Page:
[This post is courtesy of Jean Williams, posted on The Briefing 8th November 2012.]
I’m no behind-the-scenes servant. My love is given to wordy ministries: the nervous plunge when I teach a group of women, the energy that sparkles in a small group, the light in a friend’s eyes when God’s truth sinks in. If I’m honest, I also love the recognition that comes with this kind of ministry. There: I’ve said it.
The humble roles, the practical roles, the self-effacing roles: they don’t come naturally to me. Setting up for a meeting, cooking for an event, serving food, running crèche, stuffing envelopes: these mundane tasks aren’t on my bucket list. I have to fight my inner whinger as I do them. I don’t like this about myself, but it’s true.
I know this isn’t good enough. I know that to teach the Bible and refuse to stack chairs is as far from our Lord’s example as hell from heaven. And so picture, if you will, a recent dinner at our church. My friend who usually organises our meals isn’t there, so my husband and I set out casseroles and collect plates and scrub them clean.
Then there’s this moment. This crystal-clear, earth-touches-heaven, joy-filled moment. As I wash the dishes, it’s as if Christ’s hands are mine and mine his. If it was Paul’s privilege to suffer with him, it’s mine to serve with him(Romans 8:17; Colossians 1:24; John 13:14-17). Hands plunged into soapy water, the grit and grease of food scraps on my fingers, I touch the tiniest edge of what it meant for him to serve.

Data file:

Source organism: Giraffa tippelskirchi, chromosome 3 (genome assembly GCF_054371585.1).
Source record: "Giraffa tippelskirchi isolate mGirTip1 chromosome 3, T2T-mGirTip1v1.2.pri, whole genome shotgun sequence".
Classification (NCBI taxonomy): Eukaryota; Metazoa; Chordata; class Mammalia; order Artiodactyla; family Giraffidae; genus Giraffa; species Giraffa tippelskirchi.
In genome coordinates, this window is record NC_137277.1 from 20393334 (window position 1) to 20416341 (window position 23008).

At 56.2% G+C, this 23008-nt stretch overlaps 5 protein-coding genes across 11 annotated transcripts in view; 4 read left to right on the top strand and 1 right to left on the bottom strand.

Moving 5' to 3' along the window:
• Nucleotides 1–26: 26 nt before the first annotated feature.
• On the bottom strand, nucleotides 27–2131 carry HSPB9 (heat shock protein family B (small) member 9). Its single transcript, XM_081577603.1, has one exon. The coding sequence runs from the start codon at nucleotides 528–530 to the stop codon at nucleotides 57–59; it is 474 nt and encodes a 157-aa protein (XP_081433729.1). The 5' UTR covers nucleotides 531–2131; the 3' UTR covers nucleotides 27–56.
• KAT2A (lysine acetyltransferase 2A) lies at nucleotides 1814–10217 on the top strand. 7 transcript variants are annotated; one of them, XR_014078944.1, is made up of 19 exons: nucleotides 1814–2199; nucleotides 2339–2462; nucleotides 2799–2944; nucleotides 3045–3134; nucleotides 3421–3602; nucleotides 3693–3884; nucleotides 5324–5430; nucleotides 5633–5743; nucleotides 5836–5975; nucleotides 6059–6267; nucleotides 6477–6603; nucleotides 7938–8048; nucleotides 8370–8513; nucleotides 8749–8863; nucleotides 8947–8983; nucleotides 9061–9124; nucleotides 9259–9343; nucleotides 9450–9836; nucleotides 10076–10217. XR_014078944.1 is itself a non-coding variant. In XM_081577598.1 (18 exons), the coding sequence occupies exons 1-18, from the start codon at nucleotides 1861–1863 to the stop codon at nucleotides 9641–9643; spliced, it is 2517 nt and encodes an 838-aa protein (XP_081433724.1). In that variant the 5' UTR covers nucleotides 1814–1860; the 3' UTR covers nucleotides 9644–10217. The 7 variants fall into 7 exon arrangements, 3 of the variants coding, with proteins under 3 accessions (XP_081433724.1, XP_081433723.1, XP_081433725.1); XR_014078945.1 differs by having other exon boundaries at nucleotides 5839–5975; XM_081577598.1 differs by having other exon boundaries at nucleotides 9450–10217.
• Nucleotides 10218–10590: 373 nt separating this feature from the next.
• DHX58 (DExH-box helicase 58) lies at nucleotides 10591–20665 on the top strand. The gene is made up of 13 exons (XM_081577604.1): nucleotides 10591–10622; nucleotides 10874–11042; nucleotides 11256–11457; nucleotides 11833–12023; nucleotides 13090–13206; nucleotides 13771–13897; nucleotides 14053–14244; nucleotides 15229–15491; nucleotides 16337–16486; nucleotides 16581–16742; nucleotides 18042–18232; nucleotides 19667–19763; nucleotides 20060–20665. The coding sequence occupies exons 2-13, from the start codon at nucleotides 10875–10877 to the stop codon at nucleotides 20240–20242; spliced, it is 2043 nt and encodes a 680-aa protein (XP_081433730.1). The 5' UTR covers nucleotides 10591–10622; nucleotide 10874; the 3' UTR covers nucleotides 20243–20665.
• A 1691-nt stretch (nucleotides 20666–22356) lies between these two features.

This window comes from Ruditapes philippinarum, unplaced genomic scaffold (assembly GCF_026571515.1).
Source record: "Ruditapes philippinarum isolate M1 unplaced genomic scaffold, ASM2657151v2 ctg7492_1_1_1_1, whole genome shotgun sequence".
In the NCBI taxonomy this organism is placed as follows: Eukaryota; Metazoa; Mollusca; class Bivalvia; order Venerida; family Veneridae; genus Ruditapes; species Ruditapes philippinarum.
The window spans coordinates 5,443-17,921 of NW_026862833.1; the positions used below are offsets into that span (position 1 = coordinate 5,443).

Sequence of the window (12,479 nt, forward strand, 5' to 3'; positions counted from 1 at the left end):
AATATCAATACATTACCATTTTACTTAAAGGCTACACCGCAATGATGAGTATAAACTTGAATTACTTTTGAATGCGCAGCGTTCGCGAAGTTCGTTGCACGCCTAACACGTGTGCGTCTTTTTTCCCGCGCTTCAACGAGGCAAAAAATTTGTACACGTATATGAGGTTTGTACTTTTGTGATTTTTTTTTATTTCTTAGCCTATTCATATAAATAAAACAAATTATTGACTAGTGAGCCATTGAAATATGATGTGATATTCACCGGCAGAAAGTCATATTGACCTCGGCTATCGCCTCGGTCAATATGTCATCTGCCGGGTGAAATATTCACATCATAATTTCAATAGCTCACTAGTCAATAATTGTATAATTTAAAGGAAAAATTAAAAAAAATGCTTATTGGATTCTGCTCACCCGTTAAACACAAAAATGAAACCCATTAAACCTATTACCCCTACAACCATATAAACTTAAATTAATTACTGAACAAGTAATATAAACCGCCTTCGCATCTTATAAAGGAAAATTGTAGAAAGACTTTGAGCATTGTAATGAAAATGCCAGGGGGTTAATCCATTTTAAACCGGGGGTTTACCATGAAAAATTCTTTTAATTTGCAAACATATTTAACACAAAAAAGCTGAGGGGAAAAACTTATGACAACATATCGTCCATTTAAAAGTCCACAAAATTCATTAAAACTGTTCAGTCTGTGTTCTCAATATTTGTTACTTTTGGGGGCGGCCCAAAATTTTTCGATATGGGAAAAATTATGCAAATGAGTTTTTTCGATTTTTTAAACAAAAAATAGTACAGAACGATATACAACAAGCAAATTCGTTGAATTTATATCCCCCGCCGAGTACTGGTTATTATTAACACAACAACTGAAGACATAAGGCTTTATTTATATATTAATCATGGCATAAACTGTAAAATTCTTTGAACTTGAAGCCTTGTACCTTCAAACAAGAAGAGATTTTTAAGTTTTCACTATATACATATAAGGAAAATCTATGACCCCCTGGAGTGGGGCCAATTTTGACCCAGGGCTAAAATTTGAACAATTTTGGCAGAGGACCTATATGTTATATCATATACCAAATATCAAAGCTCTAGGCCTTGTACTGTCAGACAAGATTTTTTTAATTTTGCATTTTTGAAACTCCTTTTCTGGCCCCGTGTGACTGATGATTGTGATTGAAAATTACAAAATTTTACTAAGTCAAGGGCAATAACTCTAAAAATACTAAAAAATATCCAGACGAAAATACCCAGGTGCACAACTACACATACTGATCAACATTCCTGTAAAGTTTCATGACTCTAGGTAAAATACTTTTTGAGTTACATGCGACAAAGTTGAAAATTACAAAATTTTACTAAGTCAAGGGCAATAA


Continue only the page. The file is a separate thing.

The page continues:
The One with the right to a universe of worship gave up his own interests, his right to equality with God, and made himself nothing. The King of heaven and earth got off a chair, tied a towel around his waist, and knelt to wash his follower’s feet. God’s own Son was stripped naked and hung on a cross, abandoned between earth and heaven, bleeding out his life for his bride (Philippians 2:1-11; John 13:1-17; Mark 10:35-45 ↩)
Washing dishes is just a baby-step as I follow in his footsteps. But if so much joy can be found in such a simple task, I wonder what else we miss out on when we refuse to serve.